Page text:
Gun Violence

British #4 Rifle

My stepfather had a British #4 with a magazine and a bayonet. He told me once, if the blade get stuck in a rib cage, fire the rifle to clear the corpse.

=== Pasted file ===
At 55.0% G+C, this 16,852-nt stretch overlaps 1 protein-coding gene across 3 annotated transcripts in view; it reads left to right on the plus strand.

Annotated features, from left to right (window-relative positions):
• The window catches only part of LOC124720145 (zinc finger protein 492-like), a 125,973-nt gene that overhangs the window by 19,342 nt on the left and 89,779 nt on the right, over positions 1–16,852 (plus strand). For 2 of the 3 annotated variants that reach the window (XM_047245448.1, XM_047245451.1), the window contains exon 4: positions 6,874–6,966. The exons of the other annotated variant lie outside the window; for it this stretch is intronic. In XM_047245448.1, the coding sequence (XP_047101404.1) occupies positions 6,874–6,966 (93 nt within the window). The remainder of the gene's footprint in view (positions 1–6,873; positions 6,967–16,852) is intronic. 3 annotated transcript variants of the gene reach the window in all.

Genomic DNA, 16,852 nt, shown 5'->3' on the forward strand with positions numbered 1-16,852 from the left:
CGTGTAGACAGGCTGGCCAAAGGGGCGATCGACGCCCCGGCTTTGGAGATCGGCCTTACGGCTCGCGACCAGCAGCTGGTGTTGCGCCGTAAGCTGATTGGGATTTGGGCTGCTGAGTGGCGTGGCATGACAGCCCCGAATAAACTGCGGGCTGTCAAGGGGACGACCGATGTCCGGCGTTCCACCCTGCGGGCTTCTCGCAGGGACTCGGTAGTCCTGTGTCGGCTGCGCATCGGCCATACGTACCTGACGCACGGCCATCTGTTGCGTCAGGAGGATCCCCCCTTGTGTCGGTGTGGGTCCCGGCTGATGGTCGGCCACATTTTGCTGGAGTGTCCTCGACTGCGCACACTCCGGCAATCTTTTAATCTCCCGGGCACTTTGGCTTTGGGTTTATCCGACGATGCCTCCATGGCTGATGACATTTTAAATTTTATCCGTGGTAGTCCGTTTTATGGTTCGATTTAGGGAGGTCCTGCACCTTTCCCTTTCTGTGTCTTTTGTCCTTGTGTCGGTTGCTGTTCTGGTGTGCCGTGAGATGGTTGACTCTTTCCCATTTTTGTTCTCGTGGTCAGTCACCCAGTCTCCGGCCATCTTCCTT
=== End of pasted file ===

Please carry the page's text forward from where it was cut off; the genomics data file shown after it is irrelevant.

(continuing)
My experience with gun ownership begins and ends (well except for the military where I did train to shoot people like me who were stupid enough find themselves in a situation where they were shooting at other people) with my stepfather who owned a number of military rifles and bayonets that he kept under his bed in the security of the cardboard boxes in which they were shipped to our house. My stepfather was a Northern Irish man who was not very comfortable in Reagan’s America but he loved having the firepower to execute any of the people he did not agree with; he had the odd habit of identifying someone in a check out line at the grocery store — typically some 80s dude with a mullett and baseball hat that had been artfully curled wit the application of pressure and palm sweat at ether end. Often the dude would just ignore my stepfather. Other times they would go, “What you looking at?” My stepfather wouldn’t answer but would just star at them and scrunch up his lips until they turned white. And then the dude usually backed down which may been the game of chicken my stepfather was aiming at. But if things continued to escalate my stepfather would turn his head away. And when the dude went back to buying his cigarettes and Olympia or whatever my stepfather would mutter, “I could kill him. He’s a dead man now.” This man, my stepfather, was typically a sweet guy but a nasty drunk and even a nastier hungover person. He had a copy of Mein Kempf in the back window of his car probably in a provocation to people carrying the Bible around in the back window of their car. And he had three assault rifles. He took me to a range and we fired the weapons at targets that had the silhouettes of human beings on them. We were both a terrible aim. Things got really bad when he started listening to Wagner and his lime green lederhosen arrived via mail order. (I’m unsure how a person discoverers where to order lederhosen in the pre-interent world?) He armed one if his army rifles with his bayonet and began to goose step up and down the hallway. I don’t know what happened next because we got out the house and we didn’t live with him after that. But at the root of his inability to interact with other human beings and his inability to navigate even the Fred Meyer grocery store line was a fall back position of lethal force and a fantasy of Dirty Harry style firefights not against “bad guys” but against his children, dudes in the grocery store, against women driving vans with their kids to the movies. Far from taking personal responsibility, the “clinging to guns” of those who would keep our gun laws as they are strikes me as an abdication of personal responsibility, an active fantasy of dehumanizing “the other” to the point where these people entertain the fantasy of putting a bullet into their “center of mass” (that is their torso). You only need to look back at the needlessly fatal shooting of Trayvon Martin by George Zimmerman to understand guns must be regulated and anything short of very strict controls is to pander to the fantasy life of adult children and lunatics like my stepfather (who was likely just a bad drunk and hardly a candidate for psychoactive medication.)

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